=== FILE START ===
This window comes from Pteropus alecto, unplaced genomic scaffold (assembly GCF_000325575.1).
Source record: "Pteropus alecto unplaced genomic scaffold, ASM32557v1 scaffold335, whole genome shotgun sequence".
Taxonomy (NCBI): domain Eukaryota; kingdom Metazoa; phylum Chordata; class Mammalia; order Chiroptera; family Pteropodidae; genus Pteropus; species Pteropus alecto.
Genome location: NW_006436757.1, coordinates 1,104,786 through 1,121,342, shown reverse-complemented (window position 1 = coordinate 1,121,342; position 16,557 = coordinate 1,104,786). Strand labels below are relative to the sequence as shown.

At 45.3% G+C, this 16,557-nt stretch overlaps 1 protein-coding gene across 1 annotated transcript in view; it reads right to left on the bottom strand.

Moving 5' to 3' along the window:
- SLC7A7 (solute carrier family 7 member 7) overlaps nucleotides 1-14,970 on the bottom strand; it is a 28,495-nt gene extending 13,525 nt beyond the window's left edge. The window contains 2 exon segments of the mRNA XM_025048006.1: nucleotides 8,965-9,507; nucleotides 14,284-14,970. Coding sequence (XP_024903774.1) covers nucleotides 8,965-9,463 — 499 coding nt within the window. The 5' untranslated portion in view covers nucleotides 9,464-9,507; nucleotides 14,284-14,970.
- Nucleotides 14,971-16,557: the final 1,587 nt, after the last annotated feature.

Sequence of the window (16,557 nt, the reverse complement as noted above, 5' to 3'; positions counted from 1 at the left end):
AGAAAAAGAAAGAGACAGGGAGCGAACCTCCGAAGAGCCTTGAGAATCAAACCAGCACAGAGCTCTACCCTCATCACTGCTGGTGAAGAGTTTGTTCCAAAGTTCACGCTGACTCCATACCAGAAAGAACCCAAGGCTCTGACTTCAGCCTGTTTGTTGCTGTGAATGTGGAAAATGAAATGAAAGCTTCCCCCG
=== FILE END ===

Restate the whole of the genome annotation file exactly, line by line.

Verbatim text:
This window comes from Pteropus alecto, unplaced genomic scaffold (assembly GCF_000325575.1).
Source record: "Pteropus alecto unplaced genomic scaffold, ASM32557v1 scaffold335, whole genome shotgun sequence".
Taxonomy (NCBI): domain Eukaryota; kingdom Metazoa; phylum Chordata; class Mammalia; order Chiroptera; family Pteropodidae; genus Pteropus; species Pteropus alecto.
Genome location: NW_006436757.1, coordinates 1,104,786 through 1,121,342, shown reverse-complemented (window position 1 = coordinate 1,121,342; position 16,557 = coordinate 1,104,786). Strand labels below are relative to the sequence as shown.

At 45.3% G+C, this 16,557-nt stretch overlaps 1 protein-coding gene across 1 annotated transcript in view; it reads right to left on the bottom strand.

Moving 5' to 3' along the window:
- SLC7A7 (solute carrier family 7 member 7) overlaps nucleotides 1-14,970 on the bottom strand; it is a 28,495-nt gene extending 13,525 nt beyond the window's left edge. The window contains 2 exon segments of the mRNA XM_025048006.1: nucleotides 8,965-9,507; nucleotides 14,284-14,970. Coding sequence (XP_024903774.1) covers nucleotides 8,965-9,463 — 499 coding nt within the window. The 5' untranslated portion in view covers nucleotides 9,464-9,507; nucleotides 14,284-14,970.
- Nucleotides 14,971-16,557: the final 1,587 nt, after the last annotated feature.

Sequence of the window (16,557 nt, the reverse complement as noted above, 5' to 3'; positions counted from 1 at the left end):
AGAAAAAGAAAGAGACAGGGAGCGAACCTCCGAAGAGCCTTGAGAATCAAACCAGCACAGAGCTCTACCCTCATCACTGCTGGTGAAGAGTTTGTTCCAAAGTTCACGCTGACTCCATACCAGAAAGAACCCAAGGCTCTGACTTCAGCCTGTTTGTTGCTGTGAATGTGGAAAATGAAATGAAAGCTTCCCCCG